The progress of trade and productive arts in the middle ages, though not rising to much international exchange, was very considerable both in quality and extent. The republics of Italy, which had no claim to rival Venice or Genoa in maritime power or traffic, developed a degree of art, opulence and refinement commanding the admiration of modern times; and if any historian of trans-Alpine Europe, when Venice had already attained some greatness, could have seen it five hundred years afterwards, the many strong towns of France, Germany and the Low Countries, the great number of their artizans, the products of their looms and anvils, and their various cunning workmanship, might have added many a brilliant page to his annals. Two centuries before England had discovered any manufacturing quality, or knew even how to utilize her most valuable raw materials, and was importing goods from the continent for the production of which she was soon to be found to have special resources, the Flemings were selling their woollen and linen fabrics, and the French their wines, silks and laces in all the richer parts of the British Islands. The middle ages placed the barbarous populations of Europe under a severe discipline, trained them in the most varied branches of industry, and developed an amount of handicraft and ingenuity which became a solid basis for the future. But trade was too walled in, too much clad in armour, and too incessantly disturbed by wars and tumults, and violations of common right and interest, to exert its full influence over the general society, or even to realize its most direct advantages. It wanted especially the freedom and mobility essential to much international increase, and these it was now to receive from a series of the most pregnant events.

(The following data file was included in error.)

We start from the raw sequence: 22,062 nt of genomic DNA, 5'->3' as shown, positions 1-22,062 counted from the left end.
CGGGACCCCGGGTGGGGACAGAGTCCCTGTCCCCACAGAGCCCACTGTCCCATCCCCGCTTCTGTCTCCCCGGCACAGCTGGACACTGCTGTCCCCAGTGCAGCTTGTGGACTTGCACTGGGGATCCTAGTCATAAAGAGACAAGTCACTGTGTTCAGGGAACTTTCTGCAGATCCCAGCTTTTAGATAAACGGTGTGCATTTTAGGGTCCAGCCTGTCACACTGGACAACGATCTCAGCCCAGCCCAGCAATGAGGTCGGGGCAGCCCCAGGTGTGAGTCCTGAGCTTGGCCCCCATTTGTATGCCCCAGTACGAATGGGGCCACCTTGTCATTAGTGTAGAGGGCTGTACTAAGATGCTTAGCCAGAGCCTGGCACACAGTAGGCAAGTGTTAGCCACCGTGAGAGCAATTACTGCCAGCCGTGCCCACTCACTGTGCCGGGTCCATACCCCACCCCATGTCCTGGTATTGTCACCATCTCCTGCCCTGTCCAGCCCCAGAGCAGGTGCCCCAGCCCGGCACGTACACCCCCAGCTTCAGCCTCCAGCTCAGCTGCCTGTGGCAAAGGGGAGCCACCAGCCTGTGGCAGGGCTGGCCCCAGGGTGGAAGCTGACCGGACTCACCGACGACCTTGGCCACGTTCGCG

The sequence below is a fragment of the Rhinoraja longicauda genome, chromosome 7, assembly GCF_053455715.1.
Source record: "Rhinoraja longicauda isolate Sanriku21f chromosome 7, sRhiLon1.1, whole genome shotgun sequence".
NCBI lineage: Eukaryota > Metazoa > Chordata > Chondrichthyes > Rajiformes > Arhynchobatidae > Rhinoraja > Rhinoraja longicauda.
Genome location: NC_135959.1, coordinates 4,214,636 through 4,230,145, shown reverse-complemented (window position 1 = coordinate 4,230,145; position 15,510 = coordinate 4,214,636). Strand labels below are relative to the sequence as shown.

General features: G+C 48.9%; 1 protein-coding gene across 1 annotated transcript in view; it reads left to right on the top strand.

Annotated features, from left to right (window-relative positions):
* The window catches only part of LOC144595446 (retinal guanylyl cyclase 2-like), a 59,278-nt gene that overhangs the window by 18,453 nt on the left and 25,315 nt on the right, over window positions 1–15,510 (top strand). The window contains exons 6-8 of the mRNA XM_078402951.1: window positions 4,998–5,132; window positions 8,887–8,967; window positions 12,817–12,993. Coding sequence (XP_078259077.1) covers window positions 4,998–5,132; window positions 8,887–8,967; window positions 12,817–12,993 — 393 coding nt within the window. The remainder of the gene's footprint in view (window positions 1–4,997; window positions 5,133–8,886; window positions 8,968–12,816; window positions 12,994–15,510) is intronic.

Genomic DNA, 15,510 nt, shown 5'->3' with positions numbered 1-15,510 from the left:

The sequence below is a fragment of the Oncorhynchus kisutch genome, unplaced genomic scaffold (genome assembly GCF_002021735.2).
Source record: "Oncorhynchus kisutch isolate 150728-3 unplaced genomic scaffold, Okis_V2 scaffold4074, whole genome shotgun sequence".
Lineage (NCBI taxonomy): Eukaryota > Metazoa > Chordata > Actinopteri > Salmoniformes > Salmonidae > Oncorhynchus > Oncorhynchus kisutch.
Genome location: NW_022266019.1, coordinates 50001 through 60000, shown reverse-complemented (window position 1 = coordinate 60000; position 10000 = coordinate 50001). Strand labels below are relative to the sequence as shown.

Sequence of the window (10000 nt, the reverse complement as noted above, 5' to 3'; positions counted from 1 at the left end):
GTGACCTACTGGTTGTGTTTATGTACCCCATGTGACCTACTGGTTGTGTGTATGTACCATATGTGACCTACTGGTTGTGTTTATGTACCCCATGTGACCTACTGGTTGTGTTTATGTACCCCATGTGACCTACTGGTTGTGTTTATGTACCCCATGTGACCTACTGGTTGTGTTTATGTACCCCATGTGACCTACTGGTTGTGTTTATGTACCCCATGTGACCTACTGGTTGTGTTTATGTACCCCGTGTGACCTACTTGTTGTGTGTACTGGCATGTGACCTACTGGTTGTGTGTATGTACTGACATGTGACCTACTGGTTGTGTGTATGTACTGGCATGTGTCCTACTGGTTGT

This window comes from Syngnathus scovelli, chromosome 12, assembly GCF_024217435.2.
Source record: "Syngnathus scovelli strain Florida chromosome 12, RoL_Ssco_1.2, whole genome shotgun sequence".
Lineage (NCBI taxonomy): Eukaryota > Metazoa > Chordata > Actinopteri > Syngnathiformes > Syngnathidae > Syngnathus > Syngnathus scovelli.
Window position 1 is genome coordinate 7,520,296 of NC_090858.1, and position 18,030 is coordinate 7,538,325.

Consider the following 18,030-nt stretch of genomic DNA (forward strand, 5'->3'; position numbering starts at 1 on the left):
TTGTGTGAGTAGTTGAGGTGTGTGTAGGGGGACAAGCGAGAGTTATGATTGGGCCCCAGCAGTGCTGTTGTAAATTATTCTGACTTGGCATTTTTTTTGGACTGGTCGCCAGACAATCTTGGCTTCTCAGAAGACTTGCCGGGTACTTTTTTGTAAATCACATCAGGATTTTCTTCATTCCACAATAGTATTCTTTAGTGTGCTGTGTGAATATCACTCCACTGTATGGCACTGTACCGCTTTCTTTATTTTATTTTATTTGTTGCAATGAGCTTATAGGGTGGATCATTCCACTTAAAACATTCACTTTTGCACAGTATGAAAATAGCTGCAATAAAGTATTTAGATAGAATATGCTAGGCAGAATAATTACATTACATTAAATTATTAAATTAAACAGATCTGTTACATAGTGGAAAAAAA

The mariner’s compass had become familiar in the European ports about the beginning of the 14th century, and the seamen of Italy, Portugal, France, Holland and England entered upon a more enlightened and adventurous Opening of a new era. course of navigation. The Canary Islands were sighted by a French vessel in 1330, and colonized in 1418 by the Portuguese, who two years later landed on Madeira. In 1431 the Azores were discovered by a shipmaster of Bruges. The Atlantic was being gradually explored. In 1486, Diaz, a Portuguese, steering his course almost unwittingly along the coast of Africa, came upon the land’s-end of that continent; and eleven years afterwards Vasco da Gama, of the same nation, not only doubled the Cape of Good Hope, but reached India. About the same period Portuguese travellers penetrated to India by the old time-honoured way of Suez; and a land which tradition and imagination had invested with almost fabulous wealth and splendour was becoming more real to the European world at the moment when the expedition of Vasco da Gama had made an oceanic route to its shores distinctly visible. One can hardly now realize the impression made by these discoveries